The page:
This week I'm writing a series on technology and "The Achievement Gap"
on my social desktop
. This is the second part of the series which takes concepts introduced by "The Achievement Gap" and puts them into a larger cultural context.
Administrators and educators in the United States are faced with balancing federal mandates like the "No Child Left Behind Act" and state concerns like closing "The Achievement Gap". When considering new practices in the classroom these complications need to be addressed along side the needs of students. Ultimately, I think these programs have lead to administrative tunnel vision towards the way technology and innovation can effect culture to solve many problems with less effort. In short, the current answer to literacy and dropout problems is to create more testing, increase teacher credentials and improve schools. While these are all good things that appear to directly address the problem while providing measurable results their effect may actually be limited by other factors. In my opinion, answers to these problems are better found through analysis than common sense.
NCLB, which Utah basically passed a law against in 2005, focuses on improving teacher qualifications through certification and degree programs and improving student performance through testing and "higher standards." As we've seen in my previous article on this subject, "The Achievement Gap" is closed by: improved school conditions, greater guidance and counseling and increased requirements at higher levels; and greater access to needed resources and literacy plans for earlier grades. There's also a cultural consideration in closing "The Achievement Gap" that implies some home and/or cultural influences can be accidentally or intentionally anti-education.
After taking a look at high level education policy in Oregon (which consistently performs well above national averages and expectations and makes annual improvements) I've found that there is no real position on the public relations problem that exist between culture and classroom. High level administrators may think that policies they enact wont effect culture or they're at a loss as to how policies do effect culture. In any case, it's fairly easy to see that measures are not being taken to undermine anti-educational cultural influences on children in Oregon. This probably comes from mentality that sounds something like "schools cannot break into homes and tell parents what to think or do." I wouldn't suggest that they should, that's simply the wrong way of looking at the problem.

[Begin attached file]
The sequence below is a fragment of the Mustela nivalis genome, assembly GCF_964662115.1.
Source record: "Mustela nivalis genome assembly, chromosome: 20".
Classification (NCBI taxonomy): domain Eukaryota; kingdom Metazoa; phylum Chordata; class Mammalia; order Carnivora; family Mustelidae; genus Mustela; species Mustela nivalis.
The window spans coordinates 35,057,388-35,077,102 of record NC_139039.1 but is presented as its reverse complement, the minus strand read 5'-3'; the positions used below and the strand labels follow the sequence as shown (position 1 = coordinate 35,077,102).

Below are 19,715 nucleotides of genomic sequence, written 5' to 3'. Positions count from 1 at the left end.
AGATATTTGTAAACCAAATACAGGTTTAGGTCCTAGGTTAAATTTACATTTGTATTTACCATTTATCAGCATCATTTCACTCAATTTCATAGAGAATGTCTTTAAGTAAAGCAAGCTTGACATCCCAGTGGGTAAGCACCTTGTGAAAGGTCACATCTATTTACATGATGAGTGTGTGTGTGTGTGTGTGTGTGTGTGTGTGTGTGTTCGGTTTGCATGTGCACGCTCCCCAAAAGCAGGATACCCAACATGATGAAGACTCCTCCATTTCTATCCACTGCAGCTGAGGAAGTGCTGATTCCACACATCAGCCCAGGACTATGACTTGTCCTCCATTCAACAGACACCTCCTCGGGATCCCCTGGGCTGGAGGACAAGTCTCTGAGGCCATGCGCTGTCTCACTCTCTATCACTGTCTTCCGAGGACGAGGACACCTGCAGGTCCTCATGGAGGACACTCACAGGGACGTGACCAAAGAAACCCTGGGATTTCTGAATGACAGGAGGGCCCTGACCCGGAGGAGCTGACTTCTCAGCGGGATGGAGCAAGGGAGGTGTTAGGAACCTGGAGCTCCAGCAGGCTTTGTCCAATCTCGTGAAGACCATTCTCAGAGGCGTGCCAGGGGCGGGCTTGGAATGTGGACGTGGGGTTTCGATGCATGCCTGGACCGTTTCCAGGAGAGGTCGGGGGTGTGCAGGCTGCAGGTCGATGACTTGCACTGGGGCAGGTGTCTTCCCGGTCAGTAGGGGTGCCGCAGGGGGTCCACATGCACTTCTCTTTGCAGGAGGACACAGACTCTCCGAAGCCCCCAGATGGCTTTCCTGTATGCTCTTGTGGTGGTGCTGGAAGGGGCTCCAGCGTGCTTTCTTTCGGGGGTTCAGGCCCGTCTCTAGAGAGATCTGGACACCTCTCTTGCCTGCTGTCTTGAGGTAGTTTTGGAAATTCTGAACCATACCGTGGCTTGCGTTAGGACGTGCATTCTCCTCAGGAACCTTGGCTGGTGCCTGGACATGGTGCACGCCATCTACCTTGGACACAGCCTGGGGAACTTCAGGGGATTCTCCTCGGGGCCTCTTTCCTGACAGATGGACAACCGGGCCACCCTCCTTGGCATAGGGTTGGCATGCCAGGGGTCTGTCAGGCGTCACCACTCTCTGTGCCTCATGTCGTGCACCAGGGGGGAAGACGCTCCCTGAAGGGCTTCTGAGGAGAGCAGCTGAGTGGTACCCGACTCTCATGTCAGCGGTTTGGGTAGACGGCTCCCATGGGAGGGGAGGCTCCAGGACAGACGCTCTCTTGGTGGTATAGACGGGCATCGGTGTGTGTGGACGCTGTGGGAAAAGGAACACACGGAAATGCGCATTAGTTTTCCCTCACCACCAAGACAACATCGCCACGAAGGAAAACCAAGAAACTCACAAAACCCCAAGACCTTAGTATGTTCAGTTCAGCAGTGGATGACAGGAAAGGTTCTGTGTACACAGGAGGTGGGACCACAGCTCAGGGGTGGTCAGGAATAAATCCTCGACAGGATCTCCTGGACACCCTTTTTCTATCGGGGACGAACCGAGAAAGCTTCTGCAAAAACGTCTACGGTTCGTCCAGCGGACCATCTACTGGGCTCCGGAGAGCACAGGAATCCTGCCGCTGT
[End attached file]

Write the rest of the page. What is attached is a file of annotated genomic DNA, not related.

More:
"The Achievement Gap" indirectly challenges the idea of using technology in the classroom. This doesn't mean that technology will increase the education gap. OLPC shows this to be false reasoning; I think it is more likely that "The Achievement Gap" will be closed by introducing the appropriate technology to classrooms. However, commons sense says that implementing technology into the classroom right now in the United States, and Oregon specifically, is an exercise in futility because the children most negatively effected by the education gap are also most likely to be the children without access to a computer with internet access at home. If technology really does improve classroom results then the children that benefit most will already be in the upper median academically. This is where some less intuitive reasoning comes into play. I understand why administrators may think that introducing technology is lower priority in Oregon than the programs that have already shown to be effective that directly address educational issues, I simply disagree. My reasons for disagreeing will be the subject of my next post on "The Achievement Gap".